Insects can be large – like the 130 mm wingspan of the kapokapowai/bush giant dragonfly – or tiny – like the 2 mm namu/West Coast blackfly. Insects can be beneficial like the honey bee or a pest like the clover root weevil. They can be daytime fliers like the kahukura/red admiral butterfly or nocturnal fliers like the pūriri moth.
Regardless of their size, behaviour or habitat, insects worldwide have common physical characteristics.
Insects have an outer skeleton called an exoskeleton. This hard covering protects and supports the body. It is made up of two layers. The outer layer is thin, waxy and water resistant. The inner layer is much thicker and is made of chitin. Depending on the insect, the exoskeleton can be quite hard and rigid – like that of a cockroach – or less so when the insect is in its larval (caterpillar) stage or if it has a soft body – like a blue blowfly.
The exoskeleton is non-living so it cannot grow with the insect when it is in its larval form or as an adult. Insects shed their old exoskeletons, expand to a larger size and then wait for the new exoskeleton to harden. This is called moulting, and it happens many times during an insect’s lifespan. One of the most common signs of moulting comes in the spring when we find cicada shells (exoskeletons) on trees and fences.
The head is the top section of an insect’s body. Many of the insect’s sense organs are located here. A pair of antennae allow insects to smell, feel the surface of an object, sense hot and cold, listen to sounds or detect movement. Insects have a pair of compound eyes – each made up of thousands of lenses. Compound eyes provide a wider field of vision, which is really useful for flight or when hunting prey. Insects may also have simple eyes called ocelli, which consist of single lenses. They allow insects to sense light and dark. You can see three ocelli on the head of the wasp in this image – they look like black bumps.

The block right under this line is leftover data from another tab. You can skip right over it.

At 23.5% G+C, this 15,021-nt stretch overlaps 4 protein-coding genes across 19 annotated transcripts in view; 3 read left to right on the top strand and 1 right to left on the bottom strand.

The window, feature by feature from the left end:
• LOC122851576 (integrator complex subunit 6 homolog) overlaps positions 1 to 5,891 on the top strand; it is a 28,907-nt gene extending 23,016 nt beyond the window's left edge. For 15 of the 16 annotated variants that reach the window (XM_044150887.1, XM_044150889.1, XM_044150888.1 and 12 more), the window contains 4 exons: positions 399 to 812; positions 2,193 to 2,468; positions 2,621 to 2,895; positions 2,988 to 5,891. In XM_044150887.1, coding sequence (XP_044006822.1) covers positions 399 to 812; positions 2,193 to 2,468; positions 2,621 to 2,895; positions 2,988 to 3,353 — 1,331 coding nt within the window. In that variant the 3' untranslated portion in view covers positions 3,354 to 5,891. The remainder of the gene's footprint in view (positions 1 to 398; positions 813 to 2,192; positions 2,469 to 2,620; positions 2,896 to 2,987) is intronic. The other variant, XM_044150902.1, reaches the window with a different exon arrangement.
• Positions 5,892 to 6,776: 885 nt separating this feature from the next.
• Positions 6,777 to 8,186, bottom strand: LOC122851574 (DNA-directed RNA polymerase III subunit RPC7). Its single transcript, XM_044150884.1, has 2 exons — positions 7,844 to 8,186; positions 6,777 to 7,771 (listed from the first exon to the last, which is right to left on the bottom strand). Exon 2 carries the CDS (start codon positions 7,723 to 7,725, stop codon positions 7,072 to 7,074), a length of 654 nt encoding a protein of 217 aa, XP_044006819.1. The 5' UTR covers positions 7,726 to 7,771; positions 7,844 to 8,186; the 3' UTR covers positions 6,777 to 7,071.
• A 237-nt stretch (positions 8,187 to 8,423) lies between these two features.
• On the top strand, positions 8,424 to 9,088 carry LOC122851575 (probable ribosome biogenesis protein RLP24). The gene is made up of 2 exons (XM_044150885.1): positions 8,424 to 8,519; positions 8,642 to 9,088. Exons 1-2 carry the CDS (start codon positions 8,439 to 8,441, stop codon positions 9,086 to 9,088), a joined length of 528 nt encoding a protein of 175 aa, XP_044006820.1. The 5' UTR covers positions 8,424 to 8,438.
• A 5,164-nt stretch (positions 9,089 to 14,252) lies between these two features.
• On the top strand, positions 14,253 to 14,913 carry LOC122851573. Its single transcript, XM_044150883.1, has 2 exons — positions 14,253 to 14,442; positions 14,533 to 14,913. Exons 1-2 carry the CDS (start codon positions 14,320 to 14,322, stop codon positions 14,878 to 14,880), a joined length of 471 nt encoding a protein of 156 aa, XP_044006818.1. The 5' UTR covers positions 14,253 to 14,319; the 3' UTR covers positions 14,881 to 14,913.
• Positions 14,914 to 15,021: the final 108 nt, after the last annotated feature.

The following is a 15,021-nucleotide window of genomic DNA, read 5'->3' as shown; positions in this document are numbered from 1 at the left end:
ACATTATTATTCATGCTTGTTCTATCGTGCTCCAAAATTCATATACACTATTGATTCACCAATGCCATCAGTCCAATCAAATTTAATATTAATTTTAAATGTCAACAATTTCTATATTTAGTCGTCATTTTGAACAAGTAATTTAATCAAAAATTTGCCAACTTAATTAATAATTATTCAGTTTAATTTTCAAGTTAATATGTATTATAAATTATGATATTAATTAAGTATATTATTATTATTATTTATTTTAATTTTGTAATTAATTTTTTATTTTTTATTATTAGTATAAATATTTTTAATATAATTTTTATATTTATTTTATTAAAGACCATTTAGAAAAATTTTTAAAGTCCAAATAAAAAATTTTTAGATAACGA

The insect’s mouthparts are also on the head. Insects have evolved mouthparts for a variety of purposes. Insects such as beetles and grasshoppers have mouthparts that allow them to chew. Butterflies and moths have a proboscis that allows them suck liquids. Insects like mosquitoes have mouthparts that pierce their food, while houseflies sponge their food, dissolving it in saliva before sucking it up.
The thorax is an insect’s middle section. It consists of three segments. Each segment has a pair of jointed legs. An insect’s legs are adapted to suit their lifestyle and habitat. They include:
- long narrow legs made for running and fast movement (beetles and cockroaches)
- muscular hind legs made for jumping (grasshoppers and fleas)
- hunting forelegs made for grabbing and holding prey (praying mantises)
- swimming legs made for easy movement through water (water boatmen)
- broad, flat forelegs made for digging burrows (mole crickets).
If the insect has wings, a pair of forewings and a pair of hind wings are attached to the thorax. Like our native birds, Aotearoa New Zealand has a significant number of wingless or flightless insects. For example, the honi/mole cricket is the only wingless mole cricket in the world!
The abdomen is the rear or final section of the insect. This is where the digestive, excretory and reproductive organs are located. The abdomen has 9–11 segments. Each segment has a pair of spiracles or openings in the exoskeleton. Insects open the spiracles to allow air in but close them to prevent water loss. Aquatic insects have similar methods to prevent water from entering the spiracles.
Download these posters from the New Zealand insect cards project:
In the Connected article City of bugs, students teamed up with a scientist to find out which ecosystem in their city had the most invertebrates.
Learn about bringing insects into your classroom in our PLD webinar All about insects featuring entomologists Dr Chrissie Painting and Tom Saunders.
Your students can learn more about how the Linnaean classification system works with the activity Insect mihi. Students write a formal introduction for an insect species of their choice, including information about the insect’s relationship to other animals and also the land.